On the modeling side, we have introduced a novel parametric BRDF model based on a mixture model of a newly derived hemispherical directional statistics distribution that can accurately encode a wide variety of real-world isotropic BRDFs with a very small number of parameters. The novel directional statistics BRDF model enables the derivation of a canonical probabilistic method for estimating its parameters including its number of components. We showed that the model captures the full spectrum of real-world isotropic BRDFs with accuracy comparable to the state-of-the-art non-parametric model but with a much more compact representation. The model directly provides us with sound bases for analyzing the space of real-world reflectance, which we have demonstrated by computing physically meaningful low-dimensional embeddings of the otherwise massively high-dimensional space of isotropic BRDFs based on functional principal component analysis.

Related Publications

  • Reflectance and Natural Illumination from a Single Image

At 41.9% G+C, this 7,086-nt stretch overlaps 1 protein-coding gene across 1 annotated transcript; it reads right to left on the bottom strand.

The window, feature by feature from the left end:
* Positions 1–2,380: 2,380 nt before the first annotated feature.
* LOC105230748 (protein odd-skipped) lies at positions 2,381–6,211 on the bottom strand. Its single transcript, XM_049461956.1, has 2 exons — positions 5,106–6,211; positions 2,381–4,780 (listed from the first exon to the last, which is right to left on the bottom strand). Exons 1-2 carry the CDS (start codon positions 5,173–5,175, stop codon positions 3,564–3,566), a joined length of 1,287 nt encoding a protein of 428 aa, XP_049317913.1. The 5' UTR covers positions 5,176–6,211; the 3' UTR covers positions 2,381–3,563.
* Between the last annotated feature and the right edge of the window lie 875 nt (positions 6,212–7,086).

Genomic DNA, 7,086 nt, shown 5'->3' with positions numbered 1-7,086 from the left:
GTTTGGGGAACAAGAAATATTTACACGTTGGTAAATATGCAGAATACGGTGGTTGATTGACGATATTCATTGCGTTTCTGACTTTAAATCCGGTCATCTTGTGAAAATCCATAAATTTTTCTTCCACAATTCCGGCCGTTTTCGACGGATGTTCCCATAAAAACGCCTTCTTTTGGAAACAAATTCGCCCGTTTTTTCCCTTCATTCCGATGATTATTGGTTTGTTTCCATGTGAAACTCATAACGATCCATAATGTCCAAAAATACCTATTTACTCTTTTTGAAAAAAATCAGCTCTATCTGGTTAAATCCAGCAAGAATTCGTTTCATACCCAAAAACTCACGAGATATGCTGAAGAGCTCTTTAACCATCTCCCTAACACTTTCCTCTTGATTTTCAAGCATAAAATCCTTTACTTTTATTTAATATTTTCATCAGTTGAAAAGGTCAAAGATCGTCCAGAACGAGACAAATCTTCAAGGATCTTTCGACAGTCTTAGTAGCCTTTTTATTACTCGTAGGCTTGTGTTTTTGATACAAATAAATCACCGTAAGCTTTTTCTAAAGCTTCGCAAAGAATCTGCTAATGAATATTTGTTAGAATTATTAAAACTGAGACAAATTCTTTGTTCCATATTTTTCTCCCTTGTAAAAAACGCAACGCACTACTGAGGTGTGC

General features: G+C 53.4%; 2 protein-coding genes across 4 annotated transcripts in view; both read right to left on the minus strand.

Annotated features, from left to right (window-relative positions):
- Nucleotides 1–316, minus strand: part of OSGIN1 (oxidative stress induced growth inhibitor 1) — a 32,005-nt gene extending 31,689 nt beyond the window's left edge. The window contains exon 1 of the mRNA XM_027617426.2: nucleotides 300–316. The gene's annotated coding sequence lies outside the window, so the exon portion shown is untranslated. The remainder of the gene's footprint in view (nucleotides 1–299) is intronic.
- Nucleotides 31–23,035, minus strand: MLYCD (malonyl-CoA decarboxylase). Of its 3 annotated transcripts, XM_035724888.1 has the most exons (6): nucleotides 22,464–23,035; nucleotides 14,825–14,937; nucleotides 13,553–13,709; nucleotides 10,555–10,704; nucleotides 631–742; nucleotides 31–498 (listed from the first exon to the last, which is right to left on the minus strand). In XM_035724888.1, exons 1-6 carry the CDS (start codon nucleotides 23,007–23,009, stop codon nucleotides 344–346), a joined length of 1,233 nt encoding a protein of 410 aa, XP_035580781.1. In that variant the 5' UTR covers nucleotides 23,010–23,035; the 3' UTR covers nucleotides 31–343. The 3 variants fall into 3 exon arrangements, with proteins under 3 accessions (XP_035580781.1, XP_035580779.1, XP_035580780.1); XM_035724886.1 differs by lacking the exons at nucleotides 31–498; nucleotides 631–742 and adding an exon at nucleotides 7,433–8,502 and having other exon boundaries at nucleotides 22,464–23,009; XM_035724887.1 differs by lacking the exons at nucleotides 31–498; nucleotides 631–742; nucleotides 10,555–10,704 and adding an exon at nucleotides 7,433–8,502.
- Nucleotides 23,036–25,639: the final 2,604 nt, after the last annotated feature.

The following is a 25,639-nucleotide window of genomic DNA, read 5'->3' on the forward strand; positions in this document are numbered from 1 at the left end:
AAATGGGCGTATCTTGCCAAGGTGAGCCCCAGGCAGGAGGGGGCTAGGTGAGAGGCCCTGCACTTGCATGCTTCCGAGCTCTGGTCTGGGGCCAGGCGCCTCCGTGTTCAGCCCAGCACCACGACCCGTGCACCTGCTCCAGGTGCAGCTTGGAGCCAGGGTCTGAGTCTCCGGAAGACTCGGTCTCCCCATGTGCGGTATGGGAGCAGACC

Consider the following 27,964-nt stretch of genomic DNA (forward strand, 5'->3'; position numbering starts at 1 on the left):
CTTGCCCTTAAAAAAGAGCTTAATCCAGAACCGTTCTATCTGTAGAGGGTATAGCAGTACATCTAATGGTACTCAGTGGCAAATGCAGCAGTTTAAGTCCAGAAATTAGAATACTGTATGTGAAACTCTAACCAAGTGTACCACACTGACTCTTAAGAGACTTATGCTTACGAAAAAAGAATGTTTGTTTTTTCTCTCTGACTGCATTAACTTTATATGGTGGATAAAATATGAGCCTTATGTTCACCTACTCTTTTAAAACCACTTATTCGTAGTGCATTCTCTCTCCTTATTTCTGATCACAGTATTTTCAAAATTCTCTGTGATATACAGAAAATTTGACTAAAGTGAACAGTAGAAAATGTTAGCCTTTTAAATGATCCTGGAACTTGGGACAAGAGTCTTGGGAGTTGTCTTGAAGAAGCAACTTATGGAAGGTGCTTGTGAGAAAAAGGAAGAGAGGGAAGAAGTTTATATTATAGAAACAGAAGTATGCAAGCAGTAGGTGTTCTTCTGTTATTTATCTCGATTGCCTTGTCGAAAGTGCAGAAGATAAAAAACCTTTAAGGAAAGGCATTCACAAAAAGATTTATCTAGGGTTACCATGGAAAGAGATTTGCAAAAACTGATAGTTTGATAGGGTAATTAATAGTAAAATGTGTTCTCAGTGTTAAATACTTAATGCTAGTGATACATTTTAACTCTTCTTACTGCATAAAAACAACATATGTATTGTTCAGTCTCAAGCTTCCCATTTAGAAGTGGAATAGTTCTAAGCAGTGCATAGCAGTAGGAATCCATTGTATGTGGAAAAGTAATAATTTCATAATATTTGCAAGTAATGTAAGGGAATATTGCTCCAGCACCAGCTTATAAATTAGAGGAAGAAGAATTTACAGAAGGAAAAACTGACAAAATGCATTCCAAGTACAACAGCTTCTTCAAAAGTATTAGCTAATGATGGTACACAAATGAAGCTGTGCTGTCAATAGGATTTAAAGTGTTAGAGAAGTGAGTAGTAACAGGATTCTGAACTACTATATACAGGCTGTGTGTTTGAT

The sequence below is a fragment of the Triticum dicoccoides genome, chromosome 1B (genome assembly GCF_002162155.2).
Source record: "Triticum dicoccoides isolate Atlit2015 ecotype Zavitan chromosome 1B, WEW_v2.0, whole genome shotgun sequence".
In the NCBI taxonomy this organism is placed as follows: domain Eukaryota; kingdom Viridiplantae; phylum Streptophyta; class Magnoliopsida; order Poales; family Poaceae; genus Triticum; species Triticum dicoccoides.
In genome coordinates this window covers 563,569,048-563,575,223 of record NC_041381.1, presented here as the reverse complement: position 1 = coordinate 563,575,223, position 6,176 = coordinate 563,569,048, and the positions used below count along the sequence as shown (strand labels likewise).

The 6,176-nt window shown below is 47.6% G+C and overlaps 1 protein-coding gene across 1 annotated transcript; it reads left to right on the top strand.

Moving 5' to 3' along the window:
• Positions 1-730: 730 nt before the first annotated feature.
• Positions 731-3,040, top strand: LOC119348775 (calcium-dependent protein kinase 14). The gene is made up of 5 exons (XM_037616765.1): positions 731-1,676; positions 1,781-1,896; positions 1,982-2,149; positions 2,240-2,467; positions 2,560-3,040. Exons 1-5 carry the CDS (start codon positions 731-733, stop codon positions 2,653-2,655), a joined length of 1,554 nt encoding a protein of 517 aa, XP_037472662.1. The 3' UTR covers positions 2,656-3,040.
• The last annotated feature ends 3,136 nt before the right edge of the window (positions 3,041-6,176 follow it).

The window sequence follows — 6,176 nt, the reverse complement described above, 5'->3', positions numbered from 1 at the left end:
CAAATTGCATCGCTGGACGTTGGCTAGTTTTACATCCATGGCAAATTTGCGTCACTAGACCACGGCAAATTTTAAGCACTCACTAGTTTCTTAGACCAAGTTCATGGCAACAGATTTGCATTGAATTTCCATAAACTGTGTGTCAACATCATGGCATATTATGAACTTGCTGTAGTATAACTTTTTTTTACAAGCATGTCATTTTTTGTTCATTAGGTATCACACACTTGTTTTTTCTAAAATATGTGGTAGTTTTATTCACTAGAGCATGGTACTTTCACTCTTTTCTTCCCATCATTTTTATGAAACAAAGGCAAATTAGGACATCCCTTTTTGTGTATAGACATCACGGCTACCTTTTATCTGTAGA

S. Lombardi and K. Nishino,
    to appear in Proc. of European Conference on Computer Vision ECCV'12, Oct., 2012. [ pre-print ]
  • Shape and Reflectance from Natural Illumination
    G. Oxholm and K. Nishino,
    to appear in Proc. of European Conference on Computer Vision ECCV'12, Oct., 2012. [ pre-print ]
  • Single Image Multimaterial Estimation
    S. Lombardi and K. Nishino,
    in Proc. of IEEE International Conference on Computer Vision and Pattern Recognition CVPR'12, pp238-245, Jun., 2012. [ PDF ]
  • Bayesian Defogging
    K. Nishino, L. Kratz, and S. Lombardi,
    in Int'l Journal of Computer Vision, vol. 98, no. 3, pp263--278, Jul., 2012. [ pre-print ] [ Springer ] [ errata ]
  • Directional Statistics-based Reflectance Model for Isotropic Bidirectional Reflectance Distribution Functions
    K. Nishino and S. Lombardi,